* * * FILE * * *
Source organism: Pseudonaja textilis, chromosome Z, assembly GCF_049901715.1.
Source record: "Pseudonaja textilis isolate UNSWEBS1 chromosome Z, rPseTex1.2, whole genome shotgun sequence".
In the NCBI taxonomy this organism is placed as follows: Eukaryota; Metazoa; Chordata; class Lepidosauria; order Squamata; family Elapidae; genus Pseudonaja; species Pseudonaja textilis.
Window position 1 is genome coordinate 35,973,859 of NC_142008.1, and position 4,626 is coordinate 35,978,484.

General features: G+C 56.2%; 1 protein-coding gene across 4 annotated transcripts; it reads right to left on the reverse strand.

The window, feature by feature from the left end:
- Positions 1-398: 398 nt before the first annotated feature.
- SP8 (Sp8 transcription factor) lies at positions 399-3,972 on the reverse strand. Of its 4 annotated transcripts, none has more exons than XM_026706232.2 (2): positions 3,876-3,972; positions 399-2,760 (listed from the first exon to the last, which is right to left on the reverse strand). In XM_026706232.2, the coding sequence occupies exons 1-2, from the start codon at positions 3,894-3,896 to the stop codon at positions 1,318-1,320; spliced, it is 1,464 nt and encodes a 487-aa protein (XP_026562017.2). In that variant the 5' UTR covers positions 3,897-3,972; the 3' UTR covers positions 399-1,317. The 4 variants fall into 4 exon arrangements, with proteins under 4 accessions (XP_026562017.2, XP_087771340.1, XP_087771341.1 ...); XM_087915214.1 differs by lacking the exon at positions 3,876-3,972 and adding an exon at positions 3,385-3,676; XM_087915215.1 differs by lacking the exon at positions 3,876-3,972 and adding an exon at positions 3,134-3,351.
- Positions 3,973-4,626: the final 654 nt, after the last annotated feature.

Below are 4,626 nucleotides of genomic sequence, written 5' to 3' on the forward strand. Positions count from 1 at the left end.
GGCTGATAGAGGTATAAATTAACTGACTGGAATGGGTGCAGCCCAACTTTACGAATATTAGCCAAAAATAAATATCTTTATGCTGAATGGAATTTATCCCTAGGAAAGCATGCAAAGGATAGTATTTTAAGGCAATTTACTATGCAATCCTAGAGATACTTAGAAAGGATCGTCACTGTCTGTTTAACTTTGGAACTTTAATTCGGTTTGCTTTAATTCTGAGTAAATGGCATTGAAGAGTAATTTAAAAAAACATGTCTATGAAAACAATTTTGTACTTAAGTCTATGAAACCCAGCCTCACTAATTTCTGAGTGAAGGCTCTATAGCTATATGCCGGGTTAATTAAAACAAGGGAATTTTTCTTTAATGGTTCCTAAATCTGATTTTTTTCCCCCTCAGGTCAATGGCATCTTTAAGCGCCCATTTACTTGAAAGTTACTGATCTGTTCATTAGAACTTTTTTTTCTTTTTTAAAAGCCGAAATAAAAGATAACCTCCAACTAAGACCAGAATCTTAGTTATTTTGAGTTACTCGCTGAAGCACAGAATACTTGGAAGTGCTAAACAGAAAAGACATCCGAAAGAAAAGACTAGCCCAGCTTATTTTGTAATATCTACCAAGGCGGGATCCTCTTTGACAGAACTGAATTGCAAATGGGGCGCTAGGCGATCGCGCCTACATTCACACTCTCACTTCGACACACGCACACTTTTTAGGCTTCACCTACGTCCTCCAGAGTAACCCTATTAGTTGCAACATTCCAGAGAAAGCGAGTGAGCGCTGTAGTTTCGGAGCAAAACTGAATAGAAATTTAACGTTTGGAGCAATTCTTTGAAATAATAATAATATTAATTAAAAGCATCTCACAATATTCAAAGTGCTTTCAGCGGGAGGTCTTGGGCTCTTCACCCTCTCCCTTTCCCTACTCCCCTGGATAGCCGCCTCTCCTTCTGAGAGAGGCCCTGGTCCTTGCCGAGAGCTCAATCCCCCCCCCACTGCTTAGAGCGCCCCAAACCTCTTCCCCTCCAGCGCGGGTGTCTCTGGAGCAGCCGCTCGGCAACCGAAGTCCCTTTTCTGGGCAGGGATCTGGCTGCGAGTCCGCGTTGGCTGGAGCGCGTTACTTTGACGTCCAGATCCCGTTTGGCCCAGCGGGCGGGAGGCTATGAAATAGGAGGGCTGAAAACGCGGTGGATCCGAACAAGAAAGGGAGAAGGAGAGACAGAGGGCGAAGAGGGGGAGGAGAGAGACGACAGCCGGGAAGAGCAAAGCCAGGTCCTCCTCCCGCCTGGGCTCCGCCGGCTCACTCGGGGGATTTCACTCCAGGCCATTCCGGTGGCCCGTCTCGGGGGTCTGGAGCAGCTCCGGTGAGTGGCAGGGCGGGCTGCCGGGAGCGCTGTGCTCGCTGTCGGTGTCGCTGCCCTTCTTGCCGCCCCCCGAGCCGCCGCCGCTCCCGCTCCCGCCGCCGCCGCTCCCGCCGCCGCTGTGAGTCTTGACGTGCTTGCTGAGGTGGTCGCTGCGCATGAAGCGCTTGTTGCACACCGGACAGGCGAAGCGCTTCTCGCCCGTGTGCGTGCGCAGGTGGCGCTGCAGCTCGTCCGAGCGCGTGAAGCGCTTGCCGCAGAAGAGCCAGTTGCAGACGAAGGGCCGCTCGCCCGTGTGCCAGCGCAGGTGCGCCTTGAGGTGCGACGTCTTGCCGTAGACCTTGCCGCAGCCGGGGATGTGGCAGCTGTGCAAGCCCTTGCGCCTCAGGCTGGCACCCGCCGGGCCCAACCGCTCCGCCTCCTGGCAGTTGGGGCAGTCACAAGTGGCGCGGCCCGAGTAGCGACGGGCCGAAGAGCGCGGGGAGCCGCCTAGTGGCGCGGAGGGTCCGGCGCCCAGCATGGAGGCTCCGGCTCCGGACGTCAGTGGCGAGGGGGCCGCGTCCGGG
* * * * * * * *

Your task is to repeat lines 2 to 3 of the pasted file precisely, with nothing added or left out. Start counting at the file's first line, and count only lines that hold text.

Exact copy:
Source record: "Pseudonaja textilis isolate UNSWEBS1 chromosome Z, rPseTex1.2, whole genome shotgun sequence".
In the NCBI taxonomy this organism is placed as follows: Eukaryota; Metazoa; Chordata; class Lepidosauria; order Squamata; family Elapidae; genus Pseudonaja; species Pseudonaja textilis.